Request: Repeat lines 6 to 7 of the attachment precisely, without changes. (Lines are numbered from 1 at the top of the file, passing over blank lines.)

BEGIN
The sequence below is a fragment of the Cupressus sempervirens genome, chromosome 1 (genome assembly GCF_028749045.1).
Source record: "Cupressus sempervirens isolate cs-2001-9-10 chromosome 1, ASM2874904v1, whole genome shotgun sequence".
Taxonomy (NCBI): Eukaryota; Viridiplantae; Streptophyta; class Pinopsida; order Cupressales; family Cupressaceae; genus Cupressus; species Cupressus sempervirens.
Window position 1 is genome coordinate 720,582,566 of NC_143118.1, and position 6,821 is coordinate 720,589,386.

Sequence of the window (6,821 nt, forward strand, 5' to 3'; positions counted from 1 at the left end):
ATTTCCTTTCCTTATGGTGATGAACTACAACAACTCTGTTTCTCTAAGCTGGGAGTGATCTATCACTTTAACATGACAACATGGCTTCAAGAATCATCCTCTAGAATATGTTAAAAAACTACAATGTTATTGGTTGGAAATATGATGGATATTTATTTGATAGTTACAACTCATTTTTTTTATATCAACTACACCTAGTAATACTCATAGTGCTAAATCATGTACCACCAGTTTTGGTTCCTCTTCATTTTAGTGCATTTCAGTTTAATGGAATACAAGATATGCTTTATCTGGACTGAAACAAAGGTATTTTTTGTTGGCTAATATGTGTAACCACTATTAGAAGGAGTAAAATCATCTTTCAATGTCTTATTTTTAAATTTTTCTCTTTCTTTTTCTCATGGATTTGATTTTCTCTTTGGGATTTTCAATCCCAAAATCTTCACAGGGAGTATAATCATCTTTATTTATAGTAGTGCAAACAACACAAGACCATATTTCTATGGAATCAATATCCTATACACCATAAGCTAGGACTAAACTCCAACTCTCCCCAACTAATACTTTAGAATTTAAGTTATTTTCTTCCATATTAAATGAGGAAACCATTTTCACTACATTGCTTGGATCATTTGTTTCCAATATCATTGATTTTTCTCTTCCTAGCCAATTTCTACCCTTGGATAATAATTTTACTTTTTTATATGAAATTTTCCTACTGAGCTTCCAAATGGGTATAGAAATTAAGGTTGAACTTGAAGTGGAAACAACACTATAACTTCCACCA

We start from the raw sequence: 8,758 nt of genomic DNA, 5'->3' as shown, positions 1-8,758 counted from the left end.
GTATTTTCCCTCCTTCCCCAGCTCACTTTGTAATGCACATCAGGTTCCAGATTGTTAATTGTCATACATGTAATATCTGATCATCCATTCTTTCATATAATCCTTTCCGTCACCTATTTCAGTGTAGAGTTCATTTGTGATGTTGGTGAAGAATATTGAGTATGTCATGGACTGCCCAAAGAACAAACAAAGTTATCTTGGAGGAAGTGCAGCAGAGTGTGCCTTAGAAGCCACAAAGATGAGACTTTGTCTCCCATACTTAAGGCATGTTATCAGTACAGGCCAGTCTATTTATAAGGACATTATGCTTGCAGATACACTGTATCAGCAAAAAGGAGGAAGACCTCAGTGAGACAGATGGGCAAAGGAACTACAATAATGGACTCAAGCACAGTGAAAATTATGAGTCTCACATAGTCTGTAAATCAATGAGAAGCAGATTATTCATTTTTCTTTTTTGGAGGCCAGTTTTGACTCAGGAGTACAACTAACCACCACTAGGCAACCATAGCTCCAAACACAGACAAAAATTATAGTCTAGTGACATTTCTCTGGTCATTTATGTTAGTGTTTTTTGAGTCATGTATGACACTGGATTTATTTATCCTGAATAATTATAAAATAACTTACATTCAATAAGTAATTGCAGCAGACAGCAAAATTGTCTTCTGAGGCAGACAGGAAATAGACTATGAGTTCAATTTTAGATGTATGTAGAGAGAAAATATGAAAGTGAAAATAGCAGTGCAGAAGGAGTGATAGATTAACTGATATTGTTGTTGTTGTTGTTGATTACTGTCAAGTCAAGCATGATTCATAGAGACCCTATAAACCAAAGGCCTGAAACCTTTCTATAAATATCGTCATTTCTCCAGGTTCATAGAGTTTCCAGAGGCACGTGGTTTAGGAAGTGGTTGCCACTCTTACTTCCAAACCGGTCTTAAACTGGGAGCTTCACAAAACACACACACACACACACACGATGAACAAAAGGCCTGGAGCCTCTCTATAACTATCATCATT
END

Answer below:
ATTTCCTTTCCTTATGGTGATGAACTACAACAACTCTGTTTCTCTAAGCTGGGAGTGATCTATCACTTTAACATGACAACATGGCTTCAAGAATCATCCTCTAGAATATGTTAAAAAACTACAATGTTATTGGTTGGAAATATGATGGATATTTATTTGATAGTTACAACTCATTTTTTTTATATCAACTACACCTAGTAATACTCATAGTGCTAAATCATGTACCACCAGTTTTGGTTCCTCTTCATTTTAGTGCATTTCAGTTTAATGGAATACAAGATATGCTTTATCTGGACTGAAACAAAGGTATTTTTTGTTGGCTAATATGTGTAACCACTATTAGAAGGAGTAAAATCATCTTTCAATGTCTTATTTTTAAATTTTTCTCTTTCTTTTTCTCATGGATTTGATTTTCTCTTTGGGATTTTCAATCCCAAAATCTTCACAGGGAGTATAATCATCTTTATTTATAGTAGTGCAAACAACACAAGACCATATTTCTATGGAATCAATATCCTATACACCATAAGCTAGGACTAAACTCCAACTCTCCCCAACTAATACTTTAGAATTTAAGTTATTTTCTTCCATATTAAATGAGGAAACCATTTTCACTACATTGCTTGGATCATTTGTTTCCAATATCATTGATTTTTCTCTTCCTAGCCAATTTCTACCCTTGGATAATAATTTTACTTTTTTATATGAAATTTTCCTACTGAGCTTCCAAATGGGTATAGAAATTAAGGTTGAACTTGAAGTGGAAACAACACTATAACTTCCACCA

We start from the raw sequence: 8,758 nt of genomic DNA, 5'->3' as shown, positions 1-8,758 counted from the left end.